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Ludlow, Fitz Hugh (1836-1870)

Novelist, Playwright, Short Story Writer, Travel Writer

Growing up in Poughkeepsie, New York, Fitz Hugh Ludlow began sampling various drugs at the age of sixteen. He went to Union College in Schenectady, New York, where he continued to experiment with drugs, especially hashish (Martin 51-2). His most well-known work, The Hasheesh Eater (1857), was written in the tradition of Thomas De Quincey’s Confessions of an English Opium-Eater (1821) and was based on his personal experiences under the influence of the drug. The Hasheesh Eater was positively reviewed in New York’s The Knickerbocker and became a best-seller when its author was only twenty-one years old.

Ludlow became a fixture at Pfaff's in its early days following the publication of The Hasheesh Eater , yet despite the book's success, he struggled financially and was a "dirt-poor celebrity" (Martin 55). Nevertheless, according to several scholars, Ludlow influenced many Pfaffians to celebrate hashish in their literary works. For example, according to Tracy Auclair, Ludlow's meeting with Walt Whitman at Pfaff's on several occasions may have influenced Whitman’s use of drug-inspired imagery in the "Calamus" poems (231). Like other frequenters of Pfaff’s, Ludlow expressed interest in the stage and wrote a children’s play to support the activities of the New York Sanitary Commission. Ludlow had numerous interactions with the Bohemians during their height of existence. Mrs. Thomas Bailey Aldrich retells the story of the Ludlows’ appearance at a party thrown by Richard and Elizabeth Stoddard. Following the Booths was “Fitz Hugh Ludlow, a writer of good stories, and a smoker of hasheesh -- seeing visions. Mrs. Ludlow’s picture had a charm all its own of youth and beauty; brown hair, brown eyes, slight figure, tartan plaid dress -- greens and blues in happy mixture, with a final touch of the blue snood that bound her hair, with just a curl to two escaping" (18).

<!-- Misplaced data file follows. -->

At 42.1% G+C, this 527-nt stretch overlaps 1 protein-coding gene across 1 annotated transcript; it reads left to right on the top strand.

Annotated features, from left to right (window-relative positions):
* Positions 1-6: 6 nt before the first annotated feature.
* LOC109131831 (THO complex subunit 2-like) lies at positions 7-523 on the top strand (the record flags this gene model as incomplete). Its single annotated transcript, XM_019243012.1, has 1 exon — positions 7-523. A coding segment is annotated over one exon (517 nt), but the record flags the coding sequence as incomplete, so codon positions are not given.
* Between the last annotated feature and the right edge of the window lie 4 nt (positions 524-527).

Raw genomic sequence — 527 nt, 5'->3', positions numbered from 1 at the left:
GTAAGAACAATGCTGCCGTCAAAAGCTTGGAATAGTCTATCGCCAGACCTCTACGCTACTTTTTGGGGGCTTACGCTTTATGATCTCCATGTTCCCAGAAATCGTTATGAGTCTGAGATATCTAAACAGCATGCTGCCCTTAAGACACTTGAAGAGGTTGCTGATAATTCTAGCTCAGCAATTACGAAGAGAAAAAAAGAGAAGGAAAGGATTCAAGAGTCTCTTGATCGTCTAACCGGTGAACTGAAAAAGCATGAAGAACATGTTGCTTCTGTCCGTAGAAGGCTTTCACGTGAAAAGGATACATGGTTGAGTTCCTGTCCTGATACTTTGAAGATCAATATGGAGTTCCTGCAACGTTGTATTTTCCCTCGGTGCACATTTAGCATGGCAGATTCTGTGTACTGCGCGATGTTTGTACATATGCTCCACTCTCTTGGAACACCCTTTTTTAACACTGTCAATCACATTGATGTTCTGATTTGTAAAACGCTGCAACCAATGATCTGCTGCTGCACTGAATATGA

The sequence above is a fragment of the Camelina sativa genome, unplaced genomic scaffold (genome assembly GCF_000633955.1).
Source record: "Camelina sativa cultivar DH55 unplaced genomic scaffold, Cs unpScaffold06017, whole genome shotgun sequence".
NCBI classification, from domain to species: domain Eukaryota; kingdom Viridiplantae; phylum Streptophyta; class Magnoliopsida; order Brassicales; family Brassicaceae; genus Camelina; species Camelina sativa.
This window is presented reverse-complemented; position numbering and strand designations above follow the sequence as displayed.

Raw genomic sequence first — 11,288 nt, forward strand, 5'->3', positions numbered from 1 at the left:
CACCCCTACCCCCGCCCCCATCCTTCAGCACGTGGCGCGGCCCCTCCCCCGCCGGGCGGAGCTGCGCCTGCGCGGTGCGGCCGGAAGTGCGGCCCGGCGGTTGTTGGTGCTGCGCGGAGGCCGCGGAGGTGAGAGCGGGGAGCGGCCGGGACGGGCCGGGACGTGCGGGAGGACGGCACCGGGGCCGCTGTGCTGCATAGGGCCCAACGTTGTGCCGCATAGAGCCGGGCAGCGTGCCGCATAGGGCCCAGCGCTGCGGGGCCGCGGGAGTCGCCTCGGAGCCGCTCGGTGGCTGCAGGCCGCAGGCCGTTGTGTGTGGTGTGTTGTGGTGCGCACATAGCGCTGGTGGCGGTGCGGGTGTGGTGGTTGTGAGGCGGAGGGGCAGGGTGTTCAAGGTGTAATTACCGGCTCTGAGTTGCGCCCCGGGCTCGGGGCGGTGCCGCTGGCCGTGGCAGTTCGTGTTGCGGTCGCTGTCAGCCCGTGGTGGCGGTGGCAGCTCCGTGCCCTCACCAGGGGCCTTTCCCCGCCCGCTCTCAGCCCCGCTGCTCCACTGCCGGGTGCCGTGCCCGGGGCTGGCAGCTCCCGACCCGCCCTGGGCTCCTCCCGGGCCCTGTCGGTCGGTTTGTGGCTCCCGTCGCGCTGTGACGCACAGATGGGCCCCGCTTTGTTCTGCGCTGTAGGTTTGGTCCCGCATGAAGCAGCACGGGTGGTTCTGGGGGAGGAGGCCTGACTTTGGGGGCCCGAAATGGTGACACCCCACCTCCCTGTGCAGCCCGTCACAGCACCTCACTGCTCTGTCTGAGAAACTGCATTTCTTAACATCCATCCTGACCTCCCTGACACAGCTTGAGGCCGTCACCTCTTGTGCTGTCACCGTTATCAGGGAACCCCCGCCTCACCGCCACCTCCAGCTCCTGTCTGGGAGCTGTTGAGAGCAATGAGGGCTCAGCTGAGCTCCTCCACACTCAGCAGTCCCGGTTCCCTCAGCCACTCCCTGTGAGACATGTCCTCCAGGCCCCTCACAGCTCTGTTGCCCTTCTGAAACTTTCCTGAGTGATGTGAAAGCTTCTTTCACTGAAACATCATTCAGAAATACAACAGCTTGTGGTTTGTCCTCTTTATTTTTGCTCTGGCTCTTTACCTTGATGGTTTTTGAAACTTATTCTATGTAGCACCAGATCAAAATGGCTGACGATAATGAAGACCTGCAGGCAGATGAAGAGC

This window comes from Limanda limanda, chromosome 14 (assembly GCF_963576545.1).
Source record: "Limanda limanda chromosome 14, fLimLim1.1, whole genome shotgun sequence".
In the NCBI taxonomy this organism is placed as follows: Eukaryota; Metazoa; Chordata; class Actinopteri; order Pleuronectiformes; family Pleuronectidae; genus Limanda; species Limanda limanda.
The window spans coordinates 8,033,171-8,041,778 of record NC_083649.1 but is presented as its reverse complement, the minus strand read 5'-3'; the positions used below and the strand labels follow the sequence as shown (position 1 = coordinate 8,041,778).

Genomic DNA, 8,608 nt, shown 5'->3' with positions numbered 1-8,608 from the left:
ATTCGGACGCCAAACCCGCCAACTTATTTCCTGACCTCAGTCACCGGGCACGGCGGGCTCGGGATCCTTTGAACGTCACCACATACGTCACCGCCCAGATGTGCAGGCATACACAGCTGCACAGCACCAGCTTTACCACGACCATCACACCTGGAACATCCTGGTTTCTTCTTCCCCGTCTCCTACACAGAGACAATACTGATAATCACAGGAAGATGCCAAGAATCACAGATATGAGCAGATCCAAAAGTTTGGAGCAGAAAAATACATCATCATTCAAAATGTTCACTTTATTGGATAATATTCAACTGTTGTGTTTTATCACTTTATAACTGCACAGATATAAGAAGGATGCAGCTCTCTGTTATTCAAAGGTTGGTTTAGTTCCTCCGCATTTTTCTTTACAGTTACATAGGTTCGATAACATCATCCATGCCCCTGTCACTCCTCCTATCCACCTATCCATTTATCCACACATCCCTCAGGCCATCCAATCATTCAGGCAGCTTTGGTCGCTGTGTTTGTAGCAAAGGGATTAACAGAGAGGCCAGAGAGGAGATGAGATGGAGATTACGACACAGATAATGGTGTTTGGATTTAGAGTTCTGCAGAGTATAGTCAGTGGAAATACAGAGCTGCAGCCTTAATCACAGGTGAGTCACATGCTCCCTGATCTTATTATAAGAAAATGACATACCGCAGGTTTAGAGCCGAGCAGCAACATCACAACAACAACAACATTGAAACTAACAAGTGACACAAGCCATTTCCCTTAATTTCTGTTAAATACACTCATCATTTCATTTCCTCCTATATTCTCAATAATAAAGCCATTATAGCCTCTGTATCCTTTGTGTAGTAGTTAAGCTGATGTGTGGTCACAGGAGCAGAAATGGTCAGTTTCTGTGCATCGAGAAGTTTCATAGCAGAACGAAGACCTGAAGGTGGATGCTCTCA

Ludlow continuously struggled to follow up on the success of his first work, and so he took a job at the New York City Customs House, where Thomas Bailey Aldrich also worked, to supplement the small income he received as a writer. In May 1863, he set off on a journey to the West with painter Albert Bierstadt. He arranged to publish his travel accounts in The New York Post . During his journey out West, he, along with several artists, created a group modeled after Clapp's New York Pfaffians in San Francisco. This group met at the Occidental Hotel and published a weekly paper called The Golden Era (Martin 183). Ludlow's long-awaited book detailing his travels out West called The Heart of the Continent was finally published in 1870, a delay that would cause his work to be considered inconsequential as the trans-continental railroad was completed the year before, making travel accounts less marketable as individuals could now see the West for themselves. Ludlow’s died at the age of thirty-four. While the official cause of his death was tuberculosis, his persistent use of drugs throughout his lifetime likely contributed to his early death (Martin 248).